Amanda Knox appeal: Prosecutors seek life sentence


The 24-year-old American from Seattle, Wash. was convicted by a lower court of sexually assaulting and murdering her British roommate, Meredith Kercher while they were studying in Perugia in 2007.

Knox's former boyfriend Raffaele Sollectio was also convicted. Knox was sentenced to 26 years, and Sollectio was sentenced to 25 years.

Knox and Sollectio deny wrongdoing and have appealed the 2009 verdict.

In Italy, prosecutors also can appeal, and they did so in this case, using the appeals court to try for the harsher penalty.

Prosecutors are asking the appeals court for the same life sentence for Sollectio. They are also requesting six months of daytime solitary confinement for Knox and two months for Sollectio.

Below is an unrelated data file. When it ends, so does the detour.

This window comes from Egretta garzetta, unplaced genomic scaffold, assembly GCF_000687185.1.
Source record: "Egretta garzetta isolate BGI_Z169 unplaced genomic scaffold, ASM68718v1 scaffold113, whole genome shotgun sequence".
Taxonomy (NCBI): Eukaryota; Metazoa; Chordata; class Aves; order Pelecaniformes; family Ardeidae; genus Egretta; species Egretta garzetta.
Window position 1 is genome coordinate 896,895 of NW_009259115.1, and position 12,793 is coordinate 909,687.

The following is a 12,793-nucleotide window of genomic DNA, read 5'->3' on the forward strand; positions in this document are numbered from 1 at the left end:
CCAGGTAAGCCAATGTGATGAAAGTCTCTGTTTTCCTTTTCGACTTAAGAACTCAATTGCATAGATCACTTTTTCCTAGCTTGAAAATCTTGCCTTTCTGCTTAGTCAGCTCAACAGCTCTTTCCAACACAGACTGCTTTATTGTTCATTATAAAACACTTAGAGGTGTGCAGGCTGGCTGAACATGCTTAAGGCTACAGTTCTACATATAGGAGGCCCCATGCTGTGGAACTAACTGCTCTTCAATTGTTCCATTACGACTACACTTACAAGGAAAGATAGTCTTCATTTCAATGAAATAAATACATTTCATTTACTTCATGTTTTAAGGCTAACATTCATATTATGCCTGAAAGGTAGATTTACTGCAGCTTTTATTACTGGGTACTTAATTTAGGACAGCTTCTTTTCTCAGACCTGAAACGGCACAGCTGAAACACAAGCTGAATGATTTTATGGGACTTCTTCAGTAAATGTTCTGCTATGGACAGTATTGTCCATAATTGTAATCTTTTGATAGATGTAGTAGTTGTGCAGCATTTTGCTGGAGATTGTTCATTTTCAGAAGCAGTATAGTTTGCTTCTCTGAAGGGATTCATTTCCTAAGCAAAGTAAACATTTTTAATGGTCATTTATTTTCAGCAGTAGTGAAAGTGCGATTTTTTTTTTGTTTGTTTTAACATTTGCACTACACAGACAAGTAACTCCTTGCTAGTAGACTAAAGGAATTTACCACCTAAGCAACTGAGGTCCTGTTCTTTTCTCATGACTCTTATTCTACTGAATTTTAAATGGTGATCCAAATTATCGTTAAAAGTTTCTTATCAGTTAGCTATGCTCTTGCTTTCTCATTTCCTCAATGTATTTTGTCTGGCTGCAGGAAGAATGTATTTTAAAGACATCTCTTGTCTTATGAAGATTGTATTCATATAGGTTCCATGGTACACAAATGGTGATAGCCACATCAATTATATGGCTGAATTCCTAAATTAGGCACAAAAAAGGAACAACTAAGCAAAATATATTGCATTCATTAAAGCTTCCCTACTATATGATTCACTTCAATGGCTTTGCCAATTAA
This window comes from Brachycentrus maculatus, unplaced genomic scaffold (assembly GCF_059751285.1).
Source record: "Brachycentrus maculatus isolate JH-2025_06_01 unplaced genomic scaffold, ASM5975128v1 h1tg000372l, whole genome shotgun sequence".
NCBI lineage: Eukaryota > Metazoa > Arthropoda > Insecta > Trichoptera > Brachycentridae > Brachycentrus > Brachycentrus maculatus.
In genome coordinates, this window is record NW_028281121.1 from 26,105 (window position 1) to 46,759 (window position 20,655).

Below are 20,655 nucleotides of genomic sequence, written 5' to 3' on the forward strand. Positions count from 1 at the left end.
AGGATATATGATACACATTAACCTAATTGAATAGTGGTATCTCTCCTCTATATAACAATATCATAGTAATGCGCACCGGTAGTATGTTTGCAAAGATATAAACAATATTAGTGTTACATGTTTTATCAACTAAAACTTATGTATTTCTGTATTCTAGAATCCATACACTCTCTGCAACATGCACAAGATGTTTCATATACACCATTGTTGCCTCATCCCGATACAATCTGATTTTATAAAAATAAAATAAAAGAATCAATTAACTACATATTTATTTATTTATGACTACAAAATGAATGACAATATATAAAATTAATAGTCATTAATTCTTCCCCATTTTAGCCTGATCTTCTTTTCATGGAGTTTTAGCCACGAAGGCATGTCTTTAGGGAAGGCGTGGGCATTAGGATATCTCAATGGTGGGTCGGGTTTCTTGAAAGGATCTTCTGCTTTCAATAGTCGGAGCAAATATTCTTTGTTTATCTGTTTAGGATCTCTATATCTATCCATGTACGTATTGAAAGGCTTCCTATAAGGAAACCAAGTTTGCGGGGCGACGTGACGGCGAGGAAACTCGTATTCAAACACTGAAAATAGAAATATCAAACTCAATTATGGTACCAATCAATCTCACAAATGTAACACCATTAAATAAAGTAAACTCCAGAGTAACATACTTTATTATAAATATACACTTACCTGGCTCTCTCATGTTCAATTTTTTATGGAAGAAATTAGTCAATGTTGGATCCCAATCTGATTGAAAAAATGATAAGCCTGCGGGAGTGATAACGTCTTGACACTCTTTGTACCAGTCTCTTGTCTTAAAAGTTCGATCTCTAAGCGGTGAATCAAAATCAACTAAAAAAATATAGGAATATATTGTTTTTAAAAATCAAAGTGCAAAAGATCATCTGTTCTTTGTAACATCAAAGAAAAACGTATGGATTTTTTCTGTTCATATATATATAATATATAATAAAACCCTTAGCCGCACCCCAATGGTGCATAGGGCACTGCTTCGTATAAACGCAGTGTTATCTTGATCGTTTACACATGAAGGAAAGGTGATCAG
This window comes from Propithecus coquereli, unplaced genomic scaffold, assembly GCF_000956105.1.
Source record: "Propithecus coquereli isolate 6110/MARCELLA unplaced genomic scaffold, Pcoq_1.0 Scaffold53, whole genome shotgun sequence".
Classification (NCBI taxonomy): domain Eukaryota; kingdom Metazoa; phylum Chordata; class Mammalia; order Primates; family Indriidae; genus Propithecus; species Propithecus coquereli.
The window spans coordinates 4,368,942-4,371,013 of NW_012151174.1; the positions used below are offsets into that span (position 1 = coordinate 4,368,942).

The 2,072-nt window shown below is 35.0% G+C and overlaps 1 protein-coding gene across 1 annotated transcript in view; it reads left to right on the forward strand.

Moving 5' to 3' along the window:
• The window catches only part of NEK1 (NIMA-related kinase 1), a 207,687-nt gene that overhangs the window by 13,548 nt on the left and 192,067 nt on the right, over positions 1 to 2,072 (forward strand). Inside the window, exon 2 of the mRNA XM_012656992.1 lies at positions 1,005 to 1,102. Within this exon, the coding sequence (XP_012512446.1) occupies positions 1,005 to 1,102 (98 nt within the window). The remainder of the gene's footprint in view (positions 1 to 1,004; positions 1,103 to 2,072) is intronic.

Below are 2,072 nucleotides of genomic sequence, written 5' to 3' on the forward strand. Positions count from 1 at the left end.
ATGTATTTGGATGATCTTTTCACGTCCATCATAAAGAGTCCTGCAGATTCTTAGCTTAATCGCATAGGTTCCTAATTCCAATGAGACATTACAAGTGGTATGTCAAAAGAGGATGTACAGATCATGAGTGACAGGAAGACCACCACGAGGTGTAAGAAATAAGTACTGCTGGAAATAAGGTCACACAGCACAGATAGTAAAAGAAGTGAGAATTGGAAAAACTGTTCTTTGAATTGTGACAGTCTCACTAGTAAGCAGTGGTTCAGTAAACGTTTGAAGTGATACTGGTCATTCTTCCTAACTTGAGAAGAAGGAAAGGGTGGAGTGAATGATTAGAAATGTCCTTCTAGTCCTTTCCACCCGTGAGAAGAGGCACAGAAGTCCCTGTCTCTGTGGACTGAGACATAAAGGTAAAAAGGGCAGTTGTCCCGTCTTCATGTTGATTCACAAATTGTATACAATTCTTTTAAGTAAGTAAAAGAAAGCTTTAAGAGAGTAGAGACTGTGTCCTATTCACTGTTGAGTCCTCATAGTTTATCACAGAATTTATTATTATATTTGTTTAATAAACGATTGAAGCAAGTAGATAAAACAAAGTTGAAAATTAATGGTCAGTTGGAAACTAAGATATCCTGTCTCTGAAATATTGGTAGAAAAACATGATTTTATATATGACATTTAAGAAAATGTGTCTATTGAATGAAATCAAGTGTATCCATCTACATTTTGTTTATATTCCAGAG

For two days, prosecutors sought to persuade the appeals court that there is sound evidence incriminating the defendants: witness testimony, genetic material, cell phone activity.

Manuela Comodi, summing up the case Saturday, said there is "gigantic, rock-solid circumstantial evidence." The prosecutors believe the defendants deserve the harshest possible punishment because of the brutal nature of the murder, the sexual assault, and the lack of a motive.

Kercher was stabbed to death in the apartment she shared with Knox, in what prosecutor said was a drug-fueled sexual aggression.

A verdict is expected in early October. A lawyer for the victim's family and the defense teams will deliver their closing arguments next week.

The Associated Press contributed to this report.

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